The rapidly escalating costs of health care, particularly within cancer care, have brought increasing attention to the concept of value. However, moving from volume- to value-based cancer care delivery is made challenging by tenuous consensus on what constitutes value in cancer care and on the relationship between value and quality. Although value measures outcomes per unit cost, it is much more than the simple equation of cost limited to drug costs and outcomes limited to survival and/or treatment toxicity. Such a simple view fails to consider comorbidity (which may compromise treatment and generate even more expense), competing risks, functional outcomes, and indirect costs to patients and families.

Despite significant initiatives over many years to develop measures and standards for both quality and value in health care, only a paucity of research is focused on the older adult with cancer, and, consequently, evidence-based treatment guidelines are inadequate. Furthermore, there is a need to overcome an apparent disconnect in how patients, especially older adult patients, define value and quality and how they are being measured by policymakers. Recent quality initiatives have attempted to set standards for cancer care, and value frameworks have emerged to attempt to evaluate cancer care delivery metrics, often using novel methodologies. Nonetheless, quality and value remain conceptually difficult when applied to the care of older adults with cancer, particularly those with complex comorbidities, frailty, or other vulnerabilities. Tied up in the definitions of quality and value are personal preferences regarding value—the preferences of older adults with cancer are likely to diverge from a sole focus on the traditional endpoints of survival and toxicity.

The multiple recently designed frameworks for assessing value include varying measures and perspectives. The ASCO Value Framework assesses the value of new cancer therapies based on clinical benefit, side effects, and improvements in patient symptoms or quality of life in the context of cost.6 The National Comprehensive Cancer Network’s Value Pathways are designed to help doctors and patients assess the anticipated clinical benefit of certain therapies in the context of cost. Other frameworks, such as the European Society for Medical Oncology Magnitude of Clinical Benefit Scale, the Institute for Clinical and Economic Review Value Assessment Framework, and the Memorial Sloan Kettering Cancer Center DrugAbacus are intended to help payers and/or policymakers ascertain value or the value-based price of treatments.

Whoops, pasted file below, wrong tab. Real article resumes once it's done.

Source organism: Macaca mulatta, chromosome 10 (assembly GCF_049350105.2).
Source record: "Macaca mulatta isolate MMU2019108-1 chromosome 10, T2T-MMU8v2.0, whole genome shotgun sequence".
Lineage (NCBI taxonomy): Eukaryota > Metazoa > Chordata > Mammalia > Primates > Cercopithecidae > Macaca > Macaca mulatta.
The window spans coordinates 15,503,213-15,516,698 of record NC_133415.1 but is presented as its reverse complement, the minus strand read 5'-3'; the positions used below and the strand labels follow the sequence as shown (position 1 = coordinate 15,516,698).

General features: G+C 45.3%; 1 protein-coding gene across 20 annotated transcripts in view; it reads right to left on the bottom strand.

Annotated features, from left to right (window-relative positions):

Although value should be defined in a patient-centric way, the assessment of value in current frameworks may not capture constructs of importance to older adults with cancer. The exclusive focus on traditional measures of efficacy, such as overall survival and progression-free survival, may not provide sufficient information for the older patient with cancer. Although all the value frameworks account, in some measure, for toxicity of cancer treatment, they don’t consider the risk of serious toxicity because of underlying health status conditions. It has been established that measures within a geriatric assessment can help identify older patients most at risk of serious toxicity from cancer treatment8,9; these measures include issues such as falling, decreased social activity, and deficits in functional abilities to manage medications. Not all frameworks incorporate symptom management, palliation, and quality of life—outcomes highly prioritized by patients. None of the value frameworks incorporate outcomes specific to the preferences of older adults, such as functional independence and aging in place. A recent survey by AARP revealed that 81% of older individuals prioritize staying in their current home and community.10

Changing Care Delivery

As the number of older patients with cancer continues to rise, changes in care delivery are needed to keep pace with patient needs, undergirding and giving structure to the quality and value of care delivered. Older adults with cancer are likely to have comorbidities with varying severity and a significant number of medications (i.e., polypharmacy) to manage these conditions. Geriatric syndromes, such as delirium and frailty, are also common and may affect treatment decisions. Older adults require supportive interventions, such as psychosocial support, physical rehabilitation, and caregiver support, far more than their younger counterparts with cancer. Thus, older adults require an expanded and interdisciplinary care team. And without intentional collaboration, fragmentation of care could lead to confusion, frustration, compromised quality and safety, and a poor patient experience.